Establishment of the nested blood cohort has been described in detail previously (15). In brief, blood samples were collected between 1996 and 1999 from 29,611 members of this cohort who were between the ages of 32 and 53 years at the time of blood draw. Premenopausal women who had not taken hormones and who had not been pregnant or breastfed within 6 months (n = 18,521) provided timed blood samples on days 3–5 of their menstrual cycle (follicular) and 7–9 days before the anticipated start of their next cycle (luteal). All other women (n = 11,090) provided a single untimed (random) blood sample. Samples were shipped with an ice pack via overnight courier to the laboratory where they were processed and separated into plasma, red blood cell, and white blood cell components. Samples have been stored in continuously monitored, liquid nitrogen freezers since collection.
Each woman completed a brief questionnaire at blood draw that recorded the date and time of day the blood sample was drawn, her current weight, current parity, current smoking status, current alcohol use, medication use, hours since last food intake, any recent changes in the character of her menstrual cycle, and the first day of the menstrual cycle in which the blood samples were drawn. Each woman was also provided a postcard to indicate the first day of her menstrual cycle following the blood collection. Follow-up of the blood cohort was over 96% in 2005. We restricted the analysis to premenopausal women at blood draw, who were defined as 1) reporting that their periods had not ceased or 2) had a hysterectomy but had at least 1 ovary remaining and were aged ≤47 (for nonsmokers) or ≤45 (for smokers) years of age. We used luteal and random samples in this study, because cyclic variations of IGF are only modest (16, 17).
Cases of endometriosis were restricted to those women who reported laparoscopic confirmation of the diagnosis and were diagnosed at least 1 year after blood draw. Women who had hysterectomy were censored at the questionnaire cycle of hysterectomy. As previously reported (18), the surgical report case validation for self-reported, laparoscopically confirmed endometriosis cases within this cohort is 96%. Women were first asked if they “ever had physician-diagnosed endometriosis” and, if so, whether the diagnosis was confirmed by laparoscopy and when the diagnosis occurred. The same questions were asked in each subsequent questionnaire cycle. Blood samples were collected from 29,611 women between 1996 and 1999 as described above. Of these, 363 women were diagnosed with laparoscopically confirmed endometriosis at least 1 year after blood draw. The final analytical data set included 310 cases of endometriosis. Reasons for exclusion (n =53) included being postmenopausal at blood draw, inadequate sample volume, or inability to adequately match with a control specimen.
Women with a prior cancer (except nonmelanoma skin cancer) or hysterectomy in any cycle before or during the cycle in which a case was diagnosed or who did not have enough blood volume (≤1.8 mL) were not eligible to serve as controls. For each incident case of laparoscopically confirmed endometriosis, 2 controls were randomly selected from the risk set who were of the same race (white, Asian, African American, Hispanic, other) and age (±1 year) and had the same infertility history (ever/never) and menopausal status at diagnosis (premenopausal/postmenopausal/unknown). Cases and controls were also matched on the month (±1 month), time of day (±2 hours), and fasting status (<2, 2–4, 5–7, 8–11, >12 hours’ fasting) at blood draw. By design, if a woman who was sampled as a control later became a case and satisfied the case inclusion criteria, she was also included as a case. Assessment of exposure (IGF assays) is discussed in Appendix 1.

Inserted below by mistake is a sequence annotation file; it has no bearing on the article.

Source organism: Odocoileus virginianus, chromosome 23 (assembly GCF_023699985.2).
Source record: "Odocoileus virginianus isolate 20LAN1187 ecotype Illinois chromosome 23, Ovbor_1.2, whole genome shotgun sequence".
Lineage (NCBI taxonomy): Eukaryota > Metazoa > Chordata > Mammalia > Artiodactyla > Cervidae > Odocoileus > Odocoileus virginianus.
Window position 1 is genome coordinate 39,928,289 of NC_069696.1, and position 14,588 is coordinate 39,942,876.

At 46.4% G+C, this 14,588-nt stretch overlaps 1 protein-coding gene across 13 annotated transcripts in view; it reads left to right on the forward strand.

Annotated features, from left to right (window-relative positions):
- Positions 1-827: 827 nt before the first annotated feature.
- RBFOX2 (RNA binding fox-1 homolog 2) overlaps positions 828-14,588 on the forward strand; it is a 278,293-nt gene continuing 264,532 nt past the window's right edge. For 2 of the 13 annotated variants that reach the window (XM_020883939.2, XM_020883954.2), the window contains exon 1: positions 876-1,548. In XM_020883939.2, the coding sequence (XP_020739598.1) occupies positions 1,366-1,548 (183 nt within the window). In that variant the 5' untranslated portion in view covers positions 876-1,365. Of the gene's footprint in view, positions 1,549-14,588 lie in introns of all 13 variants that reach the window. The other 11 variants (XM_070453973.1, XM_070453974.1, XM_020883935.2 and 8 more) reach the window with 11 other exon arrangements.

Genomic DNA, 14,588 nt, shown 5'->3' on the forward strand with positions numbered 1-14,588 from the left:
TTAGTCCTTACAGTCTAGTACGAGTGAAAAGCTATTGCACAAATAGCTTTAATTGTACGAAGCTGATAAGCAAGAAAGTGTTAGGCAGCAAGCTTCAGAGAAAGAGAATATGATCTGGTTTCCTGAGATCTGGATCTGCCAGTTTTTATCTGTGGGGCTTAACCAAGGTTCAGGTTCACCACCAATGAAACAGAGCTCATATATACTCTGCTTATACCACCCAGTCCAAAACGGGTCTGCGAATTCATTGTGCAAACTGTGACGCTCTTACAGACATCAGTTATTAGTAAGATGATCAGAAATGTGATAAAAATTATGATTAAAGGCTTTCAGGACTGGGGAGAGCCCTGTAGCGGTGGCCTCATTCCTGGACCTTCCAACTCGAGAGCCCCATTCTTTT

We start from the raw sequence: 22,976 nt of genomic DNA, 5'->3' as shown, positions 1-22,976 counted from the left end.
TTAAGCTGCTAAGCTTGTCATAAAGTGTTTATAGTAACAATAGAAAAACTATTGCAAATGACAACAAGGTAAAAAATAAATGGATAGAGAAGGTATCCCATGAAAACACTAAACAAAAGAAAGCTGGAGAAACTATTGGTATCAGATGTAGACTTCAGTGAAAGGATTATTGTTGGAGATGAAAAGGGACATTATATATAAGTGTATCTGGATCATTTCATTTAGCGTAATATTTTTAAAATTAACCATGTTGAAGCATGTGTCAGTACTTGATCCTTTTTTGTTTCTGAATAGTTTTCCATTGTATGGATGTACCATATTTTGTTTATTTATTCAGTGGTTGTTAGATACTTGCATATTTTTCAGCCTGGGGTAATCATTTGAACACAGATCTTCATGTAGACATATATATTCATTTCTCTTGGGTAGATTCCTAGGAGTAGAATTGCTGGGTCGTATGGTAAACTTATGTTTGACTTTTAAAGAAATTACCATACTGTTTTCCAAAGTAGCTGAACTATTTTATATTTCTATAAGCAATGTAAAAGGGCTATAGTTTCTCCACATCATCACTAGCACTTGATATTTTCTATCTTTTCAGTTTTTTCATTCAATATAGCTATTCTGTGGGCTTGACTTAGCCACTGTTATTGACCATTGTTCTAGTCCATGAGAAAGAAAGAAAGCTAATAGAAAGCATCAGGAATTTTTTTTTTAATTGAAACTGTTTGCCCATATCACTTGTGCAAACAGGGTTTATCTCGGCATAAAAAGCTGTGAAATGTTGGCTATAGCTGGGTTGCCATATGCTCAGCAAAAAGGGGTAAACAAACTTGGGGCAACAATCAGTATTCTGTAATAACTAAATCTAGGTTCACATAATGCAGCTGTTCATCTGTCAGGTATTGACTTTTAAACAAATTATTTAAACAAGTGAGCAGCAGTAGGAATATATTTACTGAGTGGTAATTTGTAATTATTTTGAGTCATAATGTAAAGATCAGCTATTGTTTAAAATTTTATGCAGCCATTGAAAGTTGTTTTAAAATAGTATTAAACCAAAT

Tertiles of IGF-1 and IGFBP-3 levels were defined on the basis of plasma levels of all controls. IGF-1 was assessed in the models with and without IGFBP-3 as a factor, because there is evidence that IGFBP-3 may decrease IGF-1 bioactivity via direct or indirect mechanisms (19). Conditional logistic regression models were used to estimate the incidence rate ratios (20) and 95% confidence intervals. In addition to the matching factors, we also adjusted for other potential confounders including age at menarche (<12, 12, >12 years), body mass index (BMI, expressed as weight (kg)/height (m)2) at age 18 years (<18.5, 18.5–22.4, 22.5–25.0, >25), BMI at blood draw (<22.5, 22.5–24.9, 25.0–29.9, ≥30), height (<1.60, 1.60–1.64, 1.65–1.69, ≥1.70 m), number of pregnancies of >6 months (0, 1–2, >2 births), total months of breast feeding (nulliparous, 0 or <1, 1–11, 12–23, ≥24 months), and physical activity (metabolic equivalents) from recreational and leisure-time activities (<3, 3 to <9, 9 to <18, ≥18 metabolic equivalent-hours/week). Other factors were considered, but because they altered incidence rate ratios for IGF and IGFBP-3 by less than 2%, they were not included in the final models (past oral contraceptive use, diet (Alternative Health Eating Index–2010) (21), smoking history, and alcohol consumption). We tested for trends by calculating the Wald statistic for medians of tertiles. We examined whether the association between IGFs and endometriosis varied by age at blood draw (<40 or ≥40 years), age at diagnosis of endometriosis (<45 or ≥45 years), BMI at age 18 years (<20 or ≥20), BMI at blood draw (<25 or ≥25), and infertility history at diagnosis (ever or never), using conditional logistic regression. We assessed the statistical significance of the interactions between IGFs and those subgroup variables via the likelihood ratio test comparing the model with main effects only with the model with main effects and interaction terms. Unconditional logistic regression adjusting for matching variables were also conducted for both main analysis and subgroup analysis. To evaluate the impact of adjusting for adulthood BMI in the multivariable model, we conducted sensitivity analyses that did not adjust for adulthood BMI. To account for diagnostic delay, we conducted subanalyses excluding endometriosis cases diagnosed within 2 or 4 years after blood draw.